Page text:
Athletics is one of the few truly global sports, but boxing's spiritual home, at least since gloves were donned, is the United States. The first gloved heavyweight champion, John L Sullivan, was American; so too the first black heavyweight champion, Jack Johnson; Joe Louis 'fought' the Nazis in the ring; Muhammad Ali was quite simply 'The Greatest', and every great heavyweight champion since has been American, with the honourable exception of Britain's Lennox Lewis.
Only the Americans have the necessary know-how to turn things round, to unearth a gem and polish it so hard that the rest of the world is dazzled. Because boxing in the United States has been low before, although, admittedly, never as low as this.
As far back as the 1950s, venerable boxing writer AJ Liebling considered that he was covering a sport in terminal decline. "There exist certain generalised conditions today," wrote Liebling in 1952, "like full employment and a late school leaving age, that militate against the development of first-rate professional boxers."
When the newly-monikered Ali defended his heavyweight crown against the little-loved Sonny Liston in Lewiston, Maine in 1965, just 2,434 fans were present, the lowest attendance for a heavyweight title fight.
Tyson, difficult as it is to believe now, was considered the sport's deliverer when he was rampaging across a parched heavyweight landscape in the 1980s like some crazed bull. The glamour of Leonard, Hagler, Hearns and Duran fading fast, replaced by the captivating menace of the 'baddest man on the planet'.
Boxing could do with a more benign saviour this time, although some of Tyson's fury in the ring wouldn't go amiss: to most fans, heavyweight boxing without the knockouts is like football without the goals or cricket without the wickets.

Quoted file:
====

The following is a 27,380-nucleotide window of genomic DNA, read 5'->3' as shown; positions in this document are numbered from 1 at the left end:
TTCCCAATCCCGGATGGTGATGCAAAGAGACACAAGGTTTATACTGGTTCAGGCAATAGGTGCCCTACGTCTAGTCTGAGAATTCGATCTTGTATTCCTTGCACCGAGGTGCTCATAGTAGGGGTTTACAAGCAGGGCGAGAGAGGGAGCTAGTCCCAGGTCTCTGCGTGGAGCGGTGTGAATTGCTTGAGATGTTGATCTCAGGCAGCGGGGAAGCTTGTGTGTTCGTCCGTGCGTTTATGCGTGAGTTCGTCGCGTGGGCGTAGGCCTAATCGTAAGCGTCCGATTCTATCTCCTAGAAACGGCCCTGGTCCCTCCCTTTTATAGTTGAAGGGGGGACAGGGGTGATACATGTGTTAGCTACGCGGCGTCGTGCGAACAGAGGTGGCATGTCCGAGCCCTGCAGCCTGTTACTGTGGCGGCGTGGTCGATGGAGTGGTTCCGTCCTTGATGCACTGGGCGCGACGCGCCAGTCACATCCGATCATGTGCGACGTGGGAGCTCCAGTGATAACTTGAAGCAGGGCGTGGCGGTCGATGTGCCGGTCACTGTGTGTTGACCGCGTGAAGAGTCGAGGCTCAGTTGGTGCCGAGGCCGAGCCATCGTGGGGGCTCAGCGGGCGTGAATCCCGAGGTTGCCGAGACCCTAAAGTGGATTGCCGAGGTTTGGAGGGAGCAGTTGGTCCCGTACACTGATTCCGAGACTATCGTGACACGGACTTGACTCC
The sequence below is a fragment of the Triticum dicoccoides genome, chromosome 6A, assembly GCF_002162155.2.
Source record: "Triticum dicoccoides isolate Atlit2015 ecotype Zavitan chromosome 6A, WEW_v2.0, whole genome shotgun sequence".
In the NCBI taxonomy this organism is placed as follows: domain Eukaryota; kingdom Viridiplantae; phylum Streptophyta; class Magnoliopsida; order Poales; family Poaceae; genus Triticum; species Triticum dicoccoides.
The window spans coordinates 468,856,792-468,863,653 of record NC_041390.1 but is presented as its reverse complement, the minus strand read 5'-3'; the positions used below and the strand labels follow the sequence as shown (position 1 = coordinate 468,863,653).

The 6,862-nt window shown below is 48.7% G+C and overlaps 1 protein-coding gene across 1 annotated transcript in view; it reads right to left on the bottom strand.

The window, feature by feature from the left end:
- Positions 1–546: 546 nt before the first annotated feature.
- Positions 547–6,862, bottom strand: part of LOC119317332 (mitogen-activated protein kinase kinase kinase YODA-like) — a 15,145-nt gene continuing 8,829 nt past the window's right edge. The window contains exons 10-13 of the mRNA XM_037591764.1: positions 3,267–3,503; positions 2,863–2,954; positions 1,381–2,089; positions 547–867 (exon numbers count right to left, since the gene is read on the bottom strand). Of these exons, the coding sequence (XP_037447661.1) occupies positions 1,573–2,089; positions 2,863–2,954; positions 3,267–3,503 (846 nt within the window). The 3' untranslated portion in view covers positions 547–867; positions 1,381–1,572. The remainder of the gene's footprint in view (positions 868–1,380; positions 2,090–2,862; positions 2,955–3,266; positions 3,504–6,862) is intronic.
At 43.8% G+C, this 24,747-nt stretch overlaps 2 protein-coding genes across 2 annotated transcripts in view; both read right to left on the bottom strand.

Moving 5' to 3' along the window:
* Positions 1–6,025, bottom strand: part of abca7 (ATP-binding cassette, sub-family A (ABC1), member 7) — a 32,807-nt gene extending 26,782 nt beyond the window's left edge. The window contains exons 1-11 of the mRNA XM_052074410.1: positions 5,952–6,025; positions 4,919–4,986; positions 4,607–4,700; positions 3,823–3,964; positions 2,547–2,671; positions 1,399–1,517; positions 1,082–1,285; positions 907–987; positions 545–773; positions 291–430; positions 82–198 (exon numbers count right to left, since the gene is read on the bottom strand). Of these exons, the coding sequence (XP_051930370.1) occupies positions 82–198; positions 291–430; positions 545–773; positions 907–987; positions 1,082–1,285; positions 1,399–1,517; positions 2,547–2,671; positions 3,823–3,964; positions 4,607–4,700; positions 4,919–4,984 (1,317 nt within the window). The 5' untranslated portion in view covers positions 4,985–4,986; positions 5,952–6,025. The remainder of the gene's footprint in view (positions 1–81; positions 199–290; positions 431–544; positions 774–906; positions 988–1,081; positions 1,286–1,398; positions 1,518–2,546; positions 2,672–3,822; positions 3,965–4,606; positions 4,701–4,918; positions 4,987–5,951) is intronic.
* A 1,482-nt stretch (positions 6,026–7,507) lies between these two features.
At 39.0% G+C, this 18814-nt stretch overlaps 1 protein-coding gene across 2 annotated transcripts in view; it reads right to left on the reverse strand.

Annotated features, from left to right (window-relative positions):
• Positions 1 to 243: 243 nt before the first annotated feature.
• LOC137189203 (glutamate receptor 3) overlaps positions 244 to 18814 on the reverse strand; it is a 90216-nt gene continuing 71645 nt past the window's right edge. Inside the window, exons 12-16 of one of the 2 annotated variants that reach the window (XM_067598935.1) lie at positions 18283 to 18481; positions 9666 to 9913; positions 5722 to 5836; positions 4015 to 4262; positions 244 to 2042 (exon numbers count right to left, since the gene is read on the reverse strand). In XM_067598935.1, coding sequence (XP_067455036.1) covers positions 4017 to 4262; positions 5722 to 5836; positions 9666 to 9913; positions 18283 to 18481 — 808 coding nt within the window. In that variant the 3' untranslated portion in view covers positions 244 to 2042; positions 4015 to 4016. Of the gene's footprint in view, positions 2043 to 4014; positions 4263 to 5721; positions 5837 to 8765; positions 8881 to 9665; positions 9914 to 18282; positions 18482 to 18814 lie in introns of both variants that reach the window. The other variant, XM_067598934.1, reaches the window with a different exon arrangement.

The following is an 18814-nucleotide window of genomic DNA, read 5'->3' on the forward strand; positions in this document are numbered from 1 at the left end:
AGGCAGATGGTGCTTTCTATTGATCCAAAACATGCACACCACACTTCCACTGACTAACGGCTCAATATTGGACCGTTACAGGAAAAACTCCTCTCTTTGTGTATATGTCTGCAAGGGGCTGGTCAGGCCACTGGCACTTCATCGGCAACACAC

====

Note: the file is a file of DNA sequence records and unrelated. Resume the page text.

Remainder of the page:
But the key thing is charisma, something Bolt has in spades. The Jamaican runs very fast, but he looks joyous doing it. He wins world and Olympic titles while mucking about. They say he's thinking about switching to the long jump. I wonder if he could be persuaded to strap on the gloves instead?
It would be foolish to consider Bolt as a panacea, the tracts of empty seats at the World Championships in Berlin last month revealed he is not. But, while papering over the cracks to a certain extent, he is pulling in punters and TV viewers who would otherwise have stayed away. Punters who, when Bolt isn't strutting his stuff, might find themselves wooed by a Kenenisa Bekele or a Yelena Isinbayeva instead.
The audience for boxing never went away - there will always be plenty of people across the globe who like watching two men trade punches, that's just the way many of us humans are hard-wired. The sport just needs a Bolt to remind us exactly how thrilling it can be.
When Bolt smashed the 200m world record in Beijing last year, he proclaimed that he'd "blown the world's mind". It was like a distant echo of the past, replicating, deliberately or not, Cassius Clay's "I shook up the world" after his victory over Liston for the world heavyweight crown in 1964.
Bolt gives fans of boxing hope - indeed he gives fans of any struggling sport hope - that however moribund their sport might appear, lightning might be about to strike.